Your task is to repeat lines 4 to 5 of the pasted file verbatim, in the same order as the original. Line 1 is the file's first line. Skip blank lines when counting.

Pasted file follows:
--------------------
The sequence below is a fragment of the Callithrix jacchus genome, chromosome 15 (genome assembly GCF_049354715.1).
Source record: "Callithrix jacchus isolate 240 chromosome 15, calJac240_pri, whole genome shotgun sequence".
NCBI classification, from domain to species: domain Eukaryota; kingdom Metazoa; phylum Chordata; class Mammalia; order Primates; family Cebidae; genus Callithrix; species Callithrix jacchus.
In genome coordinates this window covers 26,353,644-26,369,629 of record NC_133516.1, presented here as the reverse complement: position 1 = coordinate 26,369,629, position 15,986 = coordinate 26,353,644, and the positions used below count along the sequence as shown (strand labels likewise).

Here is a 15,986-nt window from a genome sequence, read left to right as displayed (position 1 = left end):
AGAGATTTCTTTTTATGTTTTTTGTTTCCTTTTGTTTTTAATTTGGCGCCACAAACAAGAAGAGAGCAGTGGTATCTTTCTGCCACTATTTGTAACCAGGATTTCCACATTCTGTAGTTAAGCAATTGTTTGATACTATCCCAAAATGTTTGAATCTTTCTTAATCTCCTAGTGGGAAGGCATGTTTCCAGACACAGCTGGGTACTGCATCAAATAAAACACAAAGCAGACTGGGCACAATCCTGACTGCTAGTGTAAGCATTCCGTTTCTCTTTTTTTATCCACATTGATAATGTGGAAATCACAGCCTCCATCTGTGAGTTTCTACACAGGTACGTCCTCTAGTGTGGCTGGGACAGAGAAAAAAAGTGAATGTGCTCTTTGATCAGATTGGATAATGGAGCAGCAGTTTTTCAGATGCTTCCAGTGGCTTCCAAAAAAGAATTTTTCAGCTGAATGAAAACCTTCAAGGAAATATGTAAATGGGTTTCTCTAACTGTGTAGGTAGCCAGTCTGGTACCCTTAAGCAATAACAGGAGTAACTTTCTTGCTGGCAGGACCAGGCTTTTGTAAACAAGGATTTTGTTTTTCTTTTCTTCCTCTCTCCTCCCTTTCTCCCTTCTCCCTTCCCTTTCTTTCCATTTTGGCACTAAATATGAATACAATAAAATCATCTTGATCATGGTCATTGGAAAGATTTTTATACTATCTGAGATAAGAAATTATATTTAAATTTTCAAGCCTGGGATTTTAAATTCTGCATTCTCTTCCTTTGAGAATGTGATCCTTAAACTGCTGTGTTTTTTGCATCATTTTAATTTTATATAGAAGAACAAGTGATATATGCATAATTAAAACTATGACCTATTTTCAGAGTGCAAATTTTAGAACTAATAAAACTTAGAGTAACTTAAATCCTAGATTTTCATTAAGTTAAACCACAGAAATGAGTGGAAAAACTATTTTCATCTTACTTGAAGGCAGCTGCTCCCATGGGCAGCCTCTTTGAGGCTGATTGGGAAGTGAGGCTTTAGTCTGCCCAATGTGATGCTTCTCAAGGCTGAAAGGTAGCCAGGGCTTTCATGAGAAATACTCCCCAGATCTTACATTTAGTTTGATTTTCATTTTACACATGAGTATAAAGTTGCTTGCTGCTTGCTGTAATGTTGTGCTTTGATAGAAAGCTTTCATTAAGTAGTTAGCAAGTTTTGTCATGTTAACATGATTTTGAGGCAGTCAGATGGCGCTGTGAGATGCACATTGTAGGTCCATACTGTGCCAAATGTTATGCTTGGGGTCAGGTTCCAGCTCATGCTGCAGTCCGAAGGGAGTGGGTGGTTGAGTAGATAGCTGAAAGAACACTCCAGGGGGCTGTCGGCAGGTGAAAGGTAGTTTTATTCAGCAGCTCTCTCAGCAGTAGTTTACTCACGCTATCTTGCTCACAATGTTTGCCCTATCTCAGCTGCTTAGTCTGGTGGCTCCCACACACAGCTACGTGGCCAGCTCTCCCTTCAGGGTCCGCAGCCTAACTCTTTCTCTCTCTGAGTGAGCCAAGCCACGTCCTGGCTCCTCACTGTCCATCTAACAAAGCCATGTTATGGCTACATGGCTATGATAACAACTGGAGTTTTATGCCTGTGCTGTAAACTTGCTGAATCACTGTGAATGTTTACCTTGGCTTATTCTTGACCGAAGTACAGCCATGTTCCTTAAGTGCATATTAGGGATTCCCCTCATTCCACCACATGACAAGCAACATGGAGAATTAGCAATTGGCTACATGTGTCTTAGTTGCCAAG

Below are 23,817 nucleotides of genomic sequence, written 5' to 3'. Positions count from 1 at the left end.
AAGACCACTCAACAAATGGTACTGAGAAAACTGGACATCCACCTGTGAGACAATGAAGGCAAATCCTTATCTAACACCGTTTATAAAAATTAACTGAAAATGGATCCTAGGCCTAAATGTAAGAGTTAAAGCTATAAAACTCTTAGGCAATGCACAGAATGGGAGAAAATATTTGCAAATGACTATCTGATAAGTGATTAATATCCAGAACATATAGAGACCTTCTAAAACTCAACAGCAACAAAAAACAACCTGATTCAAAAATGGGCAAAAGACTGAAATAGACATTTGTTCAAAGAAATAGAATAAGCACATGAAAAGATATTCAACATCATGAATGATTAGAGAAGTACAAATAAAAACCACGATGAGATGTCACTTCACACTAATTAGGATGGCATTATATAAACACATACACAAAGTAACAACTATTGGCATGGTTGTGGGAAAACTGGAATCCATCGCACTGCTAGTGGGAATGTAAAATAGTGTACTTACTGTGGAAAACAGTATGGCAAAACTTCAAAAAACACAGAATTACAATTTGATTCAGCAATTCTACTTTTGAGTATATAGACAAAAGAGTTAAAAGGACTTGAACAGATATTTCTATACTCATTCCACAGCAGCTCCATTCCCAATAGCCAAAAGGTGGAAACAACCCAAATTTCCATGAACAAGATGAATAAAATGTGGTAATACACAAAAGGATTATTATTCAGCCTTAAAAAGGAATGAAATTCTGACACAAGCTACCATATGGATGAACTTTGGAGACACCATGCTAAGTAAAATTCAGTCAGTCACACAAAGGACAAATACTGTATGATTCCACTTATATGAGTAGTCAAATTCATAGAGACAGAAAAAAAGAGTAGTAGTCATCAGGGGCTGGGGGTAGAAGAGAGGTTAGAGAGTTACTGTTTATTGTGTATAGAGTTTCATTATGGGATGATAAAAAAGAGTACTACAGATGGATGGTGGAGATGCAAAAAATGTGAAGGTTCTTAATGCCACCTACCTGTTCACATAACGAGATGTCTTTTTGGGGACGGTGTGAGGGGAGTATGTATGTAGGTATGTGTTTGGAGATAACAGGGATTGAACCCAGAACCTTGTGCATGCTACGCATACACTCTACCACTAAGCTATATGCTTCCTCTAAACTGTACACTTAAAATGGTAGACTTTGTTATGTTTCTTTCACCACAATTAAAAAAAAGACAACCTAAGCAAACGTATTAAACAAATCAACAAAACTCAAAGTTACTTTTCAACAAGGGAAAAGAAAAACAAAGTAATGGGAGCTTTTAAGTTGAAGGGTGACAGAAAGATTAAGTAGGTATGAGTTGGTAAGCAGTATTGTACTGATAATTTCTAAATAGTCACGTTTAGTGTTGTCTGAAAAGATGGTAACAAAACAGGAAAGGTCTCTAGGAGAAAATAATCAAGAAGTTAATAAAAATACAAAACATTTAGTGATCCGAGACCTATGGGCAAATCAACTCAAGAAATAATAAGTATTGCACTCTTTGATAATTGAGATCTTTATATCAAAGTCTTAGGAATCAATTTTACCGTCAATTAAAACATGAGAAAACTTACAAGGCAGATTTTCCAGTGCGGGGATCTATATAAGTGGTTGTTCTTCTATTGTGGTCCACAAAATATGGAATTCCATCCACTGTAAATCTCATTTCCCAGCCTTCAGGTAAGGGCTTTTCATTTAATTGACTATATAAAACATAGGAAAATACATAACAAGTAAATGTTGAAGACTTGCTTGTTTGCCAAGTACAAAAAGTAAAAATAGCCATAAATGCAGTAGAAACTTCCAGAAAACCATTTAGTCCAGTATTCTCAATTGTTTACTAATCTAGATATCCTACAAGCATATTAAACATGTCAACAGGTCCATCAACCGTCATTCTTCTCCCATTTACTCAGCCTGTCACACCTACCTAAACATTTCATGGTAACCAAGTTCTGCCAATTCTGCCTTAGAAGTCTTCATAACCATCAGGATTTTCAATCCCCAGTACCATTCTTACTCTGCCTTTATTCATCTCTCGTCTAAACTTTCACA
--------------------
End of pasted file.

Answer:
In genome coordinates this window covers 26,353,644-26,369,629 of record NC_133516.1, presented here as the reverse complement: position 1 = coordinate 26,369,629, position 15,986 = coordinate 26,353,644, and the positions used below count along the sequence as shown (strand labels likewise).

Here is a 15,986-nt window from a genome sequence, read left to right as displayed (position 1 = left end):